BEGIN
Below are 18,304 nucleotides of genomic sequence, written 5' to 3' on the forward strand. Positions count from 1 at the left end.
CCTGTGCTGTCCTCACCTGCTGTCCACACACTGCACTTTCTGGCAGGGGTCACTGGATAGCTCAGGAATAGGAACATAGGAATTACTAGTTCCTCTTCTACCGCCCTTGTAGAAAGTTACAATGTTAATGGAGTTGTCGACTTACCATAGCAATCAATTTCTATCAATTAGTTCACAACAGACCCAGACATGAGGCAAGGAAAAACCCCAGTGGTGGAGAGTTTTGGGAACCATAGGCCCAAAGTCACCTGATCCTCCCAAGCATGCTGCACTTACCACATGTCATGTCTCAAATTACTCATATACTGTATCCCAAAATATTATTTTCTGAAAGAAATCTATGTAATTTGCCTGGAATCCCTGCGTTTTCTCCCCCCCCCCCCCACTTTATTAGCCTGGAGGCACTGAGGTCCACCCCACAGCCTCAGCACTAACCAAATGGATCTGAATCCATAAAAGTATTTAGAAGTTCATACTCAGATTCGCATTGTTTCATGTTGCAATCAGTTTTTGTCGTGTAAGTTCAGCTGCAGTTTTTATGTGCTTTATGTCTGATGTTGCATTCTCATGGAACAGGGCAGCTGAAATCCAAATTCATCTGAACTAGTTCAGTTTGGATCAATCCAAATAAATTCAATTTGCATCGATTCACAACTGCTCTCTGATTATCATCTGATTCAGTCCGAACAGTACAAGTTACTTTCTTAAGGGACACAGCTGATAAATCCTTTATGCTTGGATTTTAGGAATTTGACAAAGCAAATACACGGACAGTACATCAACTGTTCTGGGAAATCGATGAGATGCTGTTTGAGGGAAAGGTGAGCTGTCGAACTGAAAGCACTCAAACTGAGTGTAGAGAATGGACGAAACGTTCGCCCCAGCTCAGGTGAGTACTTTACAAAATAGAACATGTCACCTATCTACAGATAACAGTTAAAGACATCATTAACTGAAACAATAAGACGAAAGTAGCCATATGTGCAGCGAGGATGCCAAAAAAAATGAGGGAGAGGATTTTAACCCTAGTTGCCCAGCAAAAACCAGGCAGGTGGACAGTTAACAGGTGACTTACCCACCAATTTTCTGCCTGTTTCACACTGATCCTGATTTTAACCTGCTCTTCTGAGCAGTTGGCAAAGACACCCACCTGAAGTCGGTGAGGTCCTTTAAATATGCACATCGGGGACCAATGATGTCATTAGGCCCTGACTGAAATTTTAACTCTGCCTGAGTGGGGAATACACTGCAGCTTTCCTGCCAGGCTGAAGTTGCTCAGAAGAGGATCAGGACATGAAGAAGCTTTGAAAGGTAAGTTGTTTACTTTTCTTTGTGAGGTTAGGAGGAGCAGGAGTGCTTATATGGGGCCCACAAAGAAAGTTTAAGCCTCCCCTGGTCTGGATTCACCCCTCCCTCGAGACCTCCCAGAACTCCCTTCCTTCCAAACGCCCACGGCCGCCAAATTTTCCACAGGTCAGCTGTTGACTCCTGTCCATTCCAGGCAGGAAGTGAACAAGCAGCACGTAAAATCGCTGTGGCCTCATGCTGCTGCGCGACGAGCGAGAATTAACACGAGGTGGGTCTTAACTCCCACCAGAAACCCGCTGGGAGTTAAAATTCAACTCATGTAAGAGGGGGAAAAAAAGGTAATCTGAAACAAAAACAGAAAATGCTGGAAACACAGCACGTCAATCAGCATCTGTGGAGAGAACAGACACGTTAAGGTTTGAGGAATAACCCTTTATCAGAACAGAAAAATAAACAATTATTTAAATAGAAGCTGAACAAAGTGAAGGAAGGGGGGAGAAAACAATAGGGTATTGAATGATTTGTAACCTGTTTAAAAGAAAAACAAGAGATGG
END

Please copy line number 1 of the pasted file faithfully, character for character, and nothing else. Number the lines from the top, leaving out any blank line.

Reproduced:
Below are 18,304 nucleotides of genomic sequence, written 5' to 3' on the forward strand. Positions count from 1 at the left end.